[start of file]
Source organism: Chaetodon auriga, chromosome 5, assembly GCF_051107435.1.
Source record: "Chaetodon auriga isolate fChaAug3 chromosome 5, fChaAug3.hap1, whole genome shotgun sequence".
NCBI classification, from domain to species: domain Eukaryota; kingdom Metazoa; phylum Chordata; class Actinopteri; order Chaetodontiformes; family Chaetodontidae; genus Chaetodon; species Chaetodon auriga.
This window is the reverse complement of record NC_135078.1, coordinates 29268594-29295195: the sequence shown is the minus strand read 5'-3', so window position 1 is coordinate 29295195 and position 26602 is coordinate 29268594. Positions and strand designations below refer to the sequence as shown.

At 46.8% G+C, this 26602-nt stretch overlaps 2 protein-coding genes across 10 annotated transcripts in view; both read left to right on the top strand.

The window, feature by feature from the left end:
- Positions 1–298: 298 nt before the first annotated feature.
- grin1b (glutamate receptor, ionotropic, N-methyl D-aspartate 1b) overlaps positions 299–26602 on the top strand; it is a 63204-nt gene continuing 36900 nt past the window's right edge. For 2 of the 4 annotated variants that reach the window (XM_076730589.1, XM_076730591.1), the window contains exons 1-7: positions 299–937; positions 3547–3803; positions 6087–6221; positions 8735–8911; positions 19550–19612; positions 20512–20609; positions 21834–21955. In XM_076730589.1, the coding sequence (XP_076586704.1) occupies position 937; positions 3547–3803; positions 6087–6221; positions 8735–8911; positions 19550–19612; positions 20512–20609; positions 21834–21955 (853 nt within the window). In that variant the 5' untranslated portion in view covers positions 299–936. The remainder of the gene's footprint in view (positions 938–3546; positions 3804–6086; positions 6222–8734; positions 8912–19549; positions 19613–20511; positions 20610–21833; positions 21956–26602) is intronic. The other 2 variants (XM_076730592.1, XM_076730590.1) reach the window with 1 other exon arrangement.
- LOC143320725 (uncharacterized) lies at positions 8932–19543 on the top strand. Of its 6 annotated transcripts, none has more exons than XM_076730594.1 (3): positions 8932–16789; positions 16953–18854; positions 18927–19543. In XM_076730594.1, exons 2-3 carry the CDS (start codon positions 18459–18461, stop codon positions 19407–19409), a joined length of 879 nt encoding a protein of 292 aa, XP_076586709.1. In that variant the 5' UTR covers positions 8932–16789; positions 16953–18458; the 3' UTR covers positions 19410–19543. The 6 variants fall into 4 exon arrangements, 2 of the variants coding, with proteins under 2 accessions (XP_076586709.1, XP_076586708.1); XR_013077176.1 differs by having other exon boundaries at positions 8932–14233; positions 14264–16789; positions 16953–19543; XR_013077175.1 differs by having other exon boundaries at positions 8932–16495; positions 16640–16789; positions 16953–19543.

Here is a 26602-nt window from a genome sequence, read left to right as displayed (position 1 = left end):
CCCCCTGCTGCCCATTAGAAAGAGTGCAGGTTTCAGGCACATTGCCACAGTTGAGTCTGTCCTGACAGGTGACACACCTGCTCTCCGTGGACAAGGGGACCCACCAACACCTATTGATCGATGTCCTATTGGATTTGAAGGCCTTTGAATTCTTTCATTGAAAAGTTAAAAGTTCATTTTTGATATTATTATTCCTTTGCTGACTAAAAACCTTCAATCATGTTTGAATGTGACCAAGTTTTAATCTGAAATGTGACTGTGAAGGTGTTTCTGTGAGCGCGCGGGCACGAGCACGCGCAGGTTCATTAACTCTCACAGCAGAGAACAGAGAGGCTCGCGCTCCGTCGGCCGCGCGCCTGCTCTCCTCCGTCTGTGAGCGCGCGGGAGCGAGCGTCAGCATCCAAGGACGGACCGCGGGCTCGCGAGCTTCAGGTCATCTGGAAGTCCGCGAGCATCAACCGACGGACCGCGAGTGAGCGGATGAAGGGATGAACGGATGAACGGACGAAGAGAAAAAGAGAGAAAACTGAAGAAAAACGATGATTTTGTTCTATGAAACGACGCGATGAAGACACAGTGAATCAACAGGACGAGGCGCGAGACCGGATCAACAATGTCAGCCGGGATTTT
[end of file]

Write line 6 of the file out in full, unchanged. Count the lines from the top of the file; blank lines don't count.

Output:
The window, feature by feature from the left end: